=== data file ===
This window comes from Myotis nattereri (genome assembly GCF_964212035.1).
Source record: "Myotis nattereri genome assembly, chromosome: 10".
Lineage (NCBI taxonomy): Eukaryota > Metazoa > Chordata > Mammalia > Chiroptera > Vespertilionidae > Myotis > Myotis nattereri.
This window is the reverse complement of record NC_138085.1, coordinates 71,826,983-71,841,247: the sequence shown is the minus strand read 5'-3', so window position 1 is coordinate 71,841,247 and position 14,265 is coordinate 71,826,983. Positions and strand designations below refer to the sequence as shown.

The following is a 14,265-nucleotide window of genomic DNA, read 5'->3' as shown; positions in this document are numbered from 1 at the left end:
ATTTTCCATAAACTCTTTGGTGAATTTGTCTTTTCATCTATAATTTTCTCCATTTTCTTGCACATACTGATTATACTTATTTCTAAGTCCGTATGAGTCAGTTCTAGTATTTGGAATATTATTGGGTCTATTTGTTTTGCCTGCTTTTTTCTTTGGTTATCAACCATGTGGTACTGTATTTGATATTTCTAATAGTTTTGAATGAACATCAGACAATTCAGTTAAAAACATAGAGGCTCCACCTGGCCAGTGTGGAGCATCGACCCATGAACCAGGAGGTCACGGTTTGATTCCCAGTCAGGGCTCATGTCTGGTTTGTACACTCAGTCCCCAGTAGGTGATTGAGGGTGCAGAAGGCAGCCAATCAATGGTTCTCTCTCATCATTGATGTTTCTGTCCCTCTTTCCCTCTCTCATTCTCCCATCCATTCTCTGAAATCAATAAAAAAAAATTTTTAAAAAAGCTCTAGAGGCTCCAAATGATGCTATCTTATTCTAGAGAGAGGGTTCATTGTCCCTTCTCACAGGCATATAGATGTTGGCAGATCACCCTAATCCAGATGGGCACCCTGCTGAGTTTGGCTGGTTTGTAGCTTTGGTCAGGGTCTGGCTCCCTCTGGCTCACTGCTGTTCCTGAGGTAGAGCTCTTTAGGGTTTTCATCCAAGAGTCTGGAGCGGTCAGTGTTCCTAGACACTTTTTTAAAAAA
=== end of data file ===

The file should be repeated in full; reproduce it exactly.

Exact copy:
This window comes from Myotis nattereri (genome assembly GCF_964212035.1).
Source record: "Myotis nattereri genome assembly, chromosome: 10".
Lineage (NCBI taxonomy): Eukaryota > Metazoa > Chordata > Mammalia > Chiroptera > Vespertilionidae > Myotis > Myotis nattereri.
This window is the reverse complement of record NC_138085.1, coordinates 71,826,983-71,841,247: the sequence shown is the minus strand read 5'-3', so window position 1 is coordinate 71,841,247 and position 14,265 is coordinate 71,826,983. Positions and strand designations below refer to the sequence as shown.

The following is a 14,265-nucleotide window of genomic DNA, read 5'->3' as shown; positions in this document are numbered from 1 at the left end:
ATTTTCCATAAACTCTTTGGTGAATTTGTCTTTTCATCTATAATTTTCTCCATTTTCTTGCACATACTGATTATACTTATTTCTAAGTCCGTATGAGTCAGTTCTAGTATTTGGAATATTATTGGGTCTATTTGTTTTGCCTGCTTTTTTCTTTGGTTATCAACCATGTGGTACTGTATTTGATATTTCTAATAGTTTTGAATGAACATCAGACAATTCAGTTAAAAACATAGAGGCTCCACCTGGCCAGTGTGGAGCATCGACCCATGAACCAGGAGGTCACGGTTTGATTCCCAGTCAGGGCTCATGTCTGGTTTGTACACTCAGTCCCCAGTAGGTGATTGAGGGTGCAGAAGGCAGCCAATCAATGGTTCTCTCTCATCATTGATGTTTCTGTCCCTCTTTCCCTCTCTCATTCTCCCATCCATTCTCTGAAATCAATAAAAAAAAATTTTTAAAAAAGCTCTAGAGGCTCCAAATGATGCTATCTTATTCTAGAGAGAGGGTTCATTGTCCCTTCTCACAGGCATATAGATGTTGGCAGATCACCCTAATCCAGATGGGCACCCTGCTGAGTTTGGCTGGTTTGTAGCTTTGGTCAGGGTCTGGCTCCCTCTGGCTCACTGCTGTTCCTGAGGTAGAGCTCTTTAGGGTTTTCATCCAAGAGTCTGGAGCGGTCAGTGTTCCTAGACACTTTTTTAAAAAA